The American state of Virginia has refused to decriminalise adultery. State Bill 174 Adultery, which proposed to change adultery from a criminal to a civil offence, has been rejected by the Virginia State senate after a short debate by the Senate Courts of Justice Committee.
The bill was introduced by Democratic senator Scott Surovell, who observed that Virginia’s legal stance on adultery was "outside the mainstream". He has been campaigning on this particular issue for a number of years.
Surovell’s bill drew the support of the Virginia Family Law Coalition and, more surprisingly, the conservative Family Foundation. Support and opposition for the bill has been politically complex, with several Democrats voting against it.
Adultery is classed as a ’class 4 misdemeanour’, meaning it is not a serious criminal offence, but does carry a maximum fine of $250. The proposed legislation would have kept the possibility of the fine.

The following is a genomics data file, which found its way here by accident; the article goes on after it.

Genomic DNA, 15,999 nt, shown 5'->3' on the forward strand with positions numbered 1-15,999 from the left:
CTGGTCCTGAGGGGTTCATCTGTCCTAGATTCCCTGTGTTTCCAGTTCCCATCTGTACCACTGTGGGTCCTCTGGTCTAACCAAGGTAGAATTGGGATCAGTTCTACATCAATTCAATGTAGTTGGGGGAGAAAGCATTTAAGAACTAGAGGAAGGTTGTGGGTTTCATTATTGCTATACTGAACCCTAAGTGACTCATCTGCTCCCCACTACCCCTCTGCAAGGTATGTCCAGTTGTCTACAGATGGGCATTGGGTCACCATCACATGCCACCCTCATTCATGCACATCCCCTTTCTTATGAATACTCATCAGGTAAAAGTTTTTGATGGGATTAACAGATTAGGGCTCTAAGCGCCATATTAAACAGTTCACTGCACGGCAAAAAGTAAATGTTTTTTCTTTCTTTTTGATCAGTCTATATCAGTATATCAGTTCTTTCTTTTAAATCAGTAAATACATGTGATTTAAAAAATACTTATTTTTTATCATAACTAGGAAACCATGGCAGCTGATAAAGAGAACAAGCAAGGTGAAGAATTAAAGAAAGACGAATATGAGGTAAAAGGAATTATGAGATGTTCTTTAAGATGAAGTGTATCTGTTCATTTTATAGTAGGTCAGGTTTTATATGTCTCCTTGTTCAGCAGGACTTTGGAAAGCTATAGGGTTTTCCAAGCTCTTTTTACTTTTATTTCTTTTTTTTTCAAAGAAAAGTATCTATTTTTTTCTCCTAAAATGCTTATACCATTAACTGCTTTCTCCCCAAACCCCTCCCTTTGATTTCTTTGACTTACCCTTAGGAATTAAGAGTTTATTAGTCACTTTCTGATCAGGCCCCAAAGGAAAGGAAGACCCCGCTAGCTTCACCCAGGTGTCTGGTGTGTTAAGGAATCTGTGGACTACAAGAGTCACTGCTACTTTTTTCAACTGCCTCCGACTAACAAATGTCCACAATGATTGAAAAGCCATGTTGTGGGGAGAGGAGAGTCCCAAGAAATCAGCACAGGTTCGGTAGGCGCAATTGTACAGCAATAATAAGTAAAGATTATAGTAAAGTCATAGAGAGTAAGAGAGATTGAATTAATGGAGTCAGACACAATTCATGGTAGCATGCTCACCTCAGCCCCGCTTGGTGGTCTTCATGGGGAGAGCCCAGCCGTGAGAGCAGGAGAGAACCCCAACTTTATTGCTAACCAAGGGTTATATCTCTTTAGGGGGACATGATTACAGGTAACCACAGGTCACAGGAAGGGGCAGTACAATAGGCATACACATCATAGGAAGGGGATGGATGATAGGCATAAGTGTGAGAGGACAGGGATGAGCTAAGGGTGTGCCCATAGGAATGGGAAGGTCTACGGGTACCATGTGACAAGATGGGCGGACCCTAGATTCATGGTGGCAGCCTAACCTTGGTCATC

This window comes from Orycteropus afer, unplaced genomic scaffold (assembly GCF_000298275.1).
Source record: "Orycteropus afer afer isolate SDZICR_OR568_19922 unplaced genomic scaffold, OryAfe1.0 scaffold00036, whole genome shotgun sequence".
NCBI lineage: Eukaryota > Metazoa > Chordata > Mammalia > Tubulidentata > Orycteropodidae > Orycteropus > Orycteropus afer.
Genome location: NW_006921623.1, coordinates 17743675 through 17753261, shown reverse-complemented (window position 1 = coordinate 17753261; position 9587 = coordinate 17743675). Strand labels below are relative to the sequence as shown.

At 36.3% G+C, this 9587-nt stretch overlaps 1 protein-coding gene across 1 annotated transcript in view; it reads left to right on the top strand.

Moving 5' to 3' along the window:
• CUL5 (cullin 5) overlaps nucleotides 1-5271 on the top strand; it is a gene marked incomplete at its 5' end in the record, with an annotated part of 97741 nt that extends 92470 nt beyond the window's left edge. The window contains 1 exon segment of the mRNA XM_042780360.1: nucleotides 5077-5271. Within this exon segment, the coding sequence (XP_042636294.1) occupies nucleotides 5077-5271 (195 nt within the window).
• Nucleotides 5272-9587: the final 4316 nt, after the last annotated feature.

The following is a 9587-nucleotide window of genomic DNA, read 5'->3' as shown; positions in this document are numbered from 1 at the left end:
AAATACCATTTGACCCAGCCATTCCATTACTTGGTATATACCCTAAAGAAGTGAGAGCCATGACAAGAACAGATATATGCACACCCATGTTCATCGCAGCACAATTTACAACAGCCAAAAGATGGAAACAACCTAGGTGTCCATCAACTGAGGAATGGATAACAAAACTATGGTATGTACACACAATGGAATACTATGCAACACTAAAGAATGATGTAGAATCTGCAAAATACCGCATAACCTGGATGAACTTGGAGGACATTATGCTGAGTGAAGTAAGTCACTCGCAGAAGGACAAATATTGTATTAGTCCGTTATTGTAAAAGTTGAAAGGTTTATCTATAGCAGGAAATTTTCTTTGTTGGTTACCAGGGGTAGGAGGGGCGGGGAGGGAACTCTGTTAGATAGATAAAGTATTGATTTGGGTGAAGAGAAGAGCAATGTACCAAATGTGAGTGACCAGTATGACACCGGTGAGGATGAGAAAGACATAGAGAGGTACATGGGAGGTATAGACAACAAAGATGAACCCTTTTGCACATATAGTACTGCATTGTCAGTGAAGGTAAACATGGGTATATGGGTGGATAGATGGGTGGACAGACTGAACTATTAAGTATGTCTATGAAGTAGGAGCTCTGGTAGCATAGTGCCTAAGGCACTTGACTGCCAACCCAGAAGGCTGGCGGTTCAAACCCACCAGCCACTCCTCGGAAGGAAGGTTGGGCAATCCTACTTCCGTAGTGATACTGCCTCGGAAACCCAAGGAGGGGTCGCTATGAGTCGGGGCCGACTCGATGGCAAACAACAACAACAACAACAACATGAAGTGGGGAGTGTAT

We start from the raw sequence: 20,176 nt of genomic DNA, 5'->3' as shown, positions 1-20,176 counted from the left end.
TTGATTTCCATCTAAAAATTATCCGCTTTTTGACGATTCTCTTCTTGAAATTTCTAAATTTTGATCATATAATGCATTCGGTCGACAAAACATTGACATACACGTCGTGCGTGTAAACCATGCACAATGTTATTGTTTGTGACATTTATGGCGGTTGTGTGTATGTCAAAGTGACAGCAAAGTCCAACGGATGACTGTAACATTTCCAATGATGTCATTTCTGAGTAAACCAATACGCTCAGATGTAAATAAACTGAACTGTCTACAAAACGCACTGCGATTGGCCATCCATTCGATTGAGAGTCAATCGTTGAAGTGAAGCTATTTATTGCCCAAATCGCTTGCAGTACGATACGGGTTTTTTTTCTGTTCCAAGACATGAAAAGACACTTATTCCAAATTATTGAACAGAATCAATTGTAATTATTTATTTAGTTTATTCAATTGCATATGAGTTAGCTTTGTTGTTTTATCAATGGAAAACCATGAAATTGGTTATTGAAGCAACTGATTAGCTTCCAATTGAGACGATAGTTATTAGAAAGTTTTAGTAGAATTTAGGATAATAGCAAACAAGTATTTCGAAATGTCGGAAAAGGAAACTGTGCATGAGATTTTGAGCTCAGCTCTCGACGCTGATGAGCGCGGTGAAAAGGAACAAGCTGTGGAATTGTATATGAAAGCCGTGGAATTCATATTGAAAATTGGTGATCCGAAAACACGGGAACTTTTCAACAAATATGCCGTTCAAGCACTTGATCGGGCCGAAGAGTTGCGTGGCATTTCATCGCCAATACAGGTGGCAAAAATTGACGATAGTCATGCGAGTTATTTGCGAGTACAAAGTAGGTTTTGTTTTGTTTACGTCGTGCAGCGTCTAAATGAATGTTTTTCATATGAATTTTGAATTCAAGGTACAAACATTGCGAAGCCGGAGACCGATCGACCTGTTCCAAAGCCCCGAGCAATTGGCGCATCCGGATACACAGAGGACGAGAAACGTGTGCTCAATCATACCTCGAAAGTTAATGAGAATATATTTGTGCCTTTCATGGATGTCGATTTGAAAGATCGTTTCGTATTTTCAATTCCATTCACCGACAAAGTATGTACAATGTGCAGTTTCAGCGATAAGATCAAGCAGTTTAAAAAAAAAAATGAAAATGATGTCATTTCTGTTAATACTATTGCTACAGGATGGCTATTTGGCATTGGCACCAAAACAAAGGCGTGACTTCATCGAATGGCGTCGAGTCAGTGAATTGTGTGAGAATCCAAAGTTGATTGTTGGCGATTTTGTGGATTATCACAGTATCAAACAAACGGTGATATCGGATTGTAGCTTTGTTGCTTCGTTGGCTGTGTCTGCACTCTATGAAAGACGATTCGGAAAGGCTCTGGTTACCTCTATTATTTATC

Although prosecutions for adultery are very few and far between, eight people have been convicted of adultery in the state in the last decade.
The criminalisation of adultery may affect the division of the parties’ marital assets and debts on divorce, albeit to a minor degree. A more significant disadvantage is that if adultery is a crime, it means that cheating spouses can ‘plead the fifth’ during proceedings, so as to protect themselves from self-incrimination. This is unlikely to be conducive to full and frank disclosure during the divorce process.
Like all fifty of the American states, Virginia offers the option of no-fault divorce. However, it is not one of the seventeen states which exclusively offer no-fault divorce options, so couples can cite the behaviour of one party, such as adultery, as a ground for divorce. There are around a dozen states that still treat adultery as a crime.
In Virginia, citing adultery requires ’clear and convincing’ evidence, which is a higher standard of proof that is required for other grounds for divorce. It also requires ’corroboration’ that the adultery took place, so there must be a third party to confirm it – although circumstantial evidence will do.
To find out more about no-fault divorce, click here